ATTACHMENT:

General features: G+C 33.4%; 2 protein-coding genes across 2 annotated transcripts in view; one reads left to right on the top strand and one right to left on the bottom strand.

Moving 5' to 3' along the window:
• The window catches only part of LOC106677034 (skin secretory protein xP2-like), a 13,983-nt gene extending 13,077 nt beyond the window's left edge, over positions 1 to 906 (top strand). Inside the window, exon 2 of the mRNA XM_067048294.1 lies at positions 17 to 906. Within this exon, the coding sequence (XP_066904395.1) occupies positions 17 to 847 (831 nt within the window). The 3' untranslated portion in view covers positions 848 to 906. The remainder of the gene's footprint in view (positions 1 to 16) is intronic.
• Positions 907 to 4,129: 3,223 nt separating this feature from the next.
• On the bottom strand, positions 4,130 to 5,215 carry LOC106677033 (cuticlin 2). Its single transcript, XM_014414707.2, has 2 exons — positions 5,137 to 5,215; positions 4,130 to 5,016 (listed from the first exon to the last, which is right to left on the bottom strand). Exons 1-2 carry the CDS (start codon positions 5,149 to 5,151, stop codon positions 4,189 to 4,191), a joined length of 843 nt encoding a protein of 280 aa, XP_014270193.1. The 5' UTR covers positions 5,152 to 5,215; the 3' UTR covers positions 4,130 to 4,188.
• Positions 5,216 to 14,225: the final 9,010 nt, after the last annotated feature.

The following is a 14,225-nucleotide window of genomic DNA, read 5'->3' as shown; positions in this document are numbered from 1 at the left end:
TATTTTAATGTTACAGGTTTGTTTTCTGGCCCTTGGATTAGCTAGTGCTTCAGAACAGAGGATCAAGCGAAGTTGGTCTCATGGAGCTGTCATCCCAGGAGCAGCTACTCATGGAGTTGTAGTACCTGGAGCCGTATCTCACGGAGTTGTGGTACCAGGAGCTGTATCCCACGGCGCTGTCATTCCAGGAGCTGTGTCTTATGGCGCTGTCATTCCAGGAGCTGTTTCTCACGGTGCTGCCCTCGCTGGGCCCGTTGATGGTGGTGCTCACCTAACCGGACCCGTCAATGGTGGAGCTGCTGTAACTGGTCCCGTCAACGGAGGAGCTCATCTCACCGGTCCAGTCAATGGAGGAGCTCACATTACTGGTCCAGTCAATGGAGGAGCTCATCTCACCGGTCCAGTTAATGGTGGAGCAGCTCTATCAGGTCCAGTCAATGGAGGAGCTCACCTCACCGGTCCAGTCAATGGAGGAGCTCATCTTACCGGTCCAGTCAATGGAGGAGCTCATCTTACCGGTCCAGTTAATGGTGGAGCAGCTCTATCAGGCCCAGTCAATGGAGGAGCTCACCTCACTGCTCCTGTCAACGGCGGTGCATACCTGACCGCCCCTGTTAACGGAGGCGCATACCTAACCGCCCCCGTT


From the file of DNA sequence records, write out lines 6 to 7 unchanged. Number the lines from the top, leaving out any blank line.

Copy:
• Positions 5,216 to 14,225: the final 9,010 nt, after the last annotated feature.

The following is a 14,225-nucleotide window of genomic DNA, read 5'->3' as shown; positions in this document are numbered from 1 at the left end: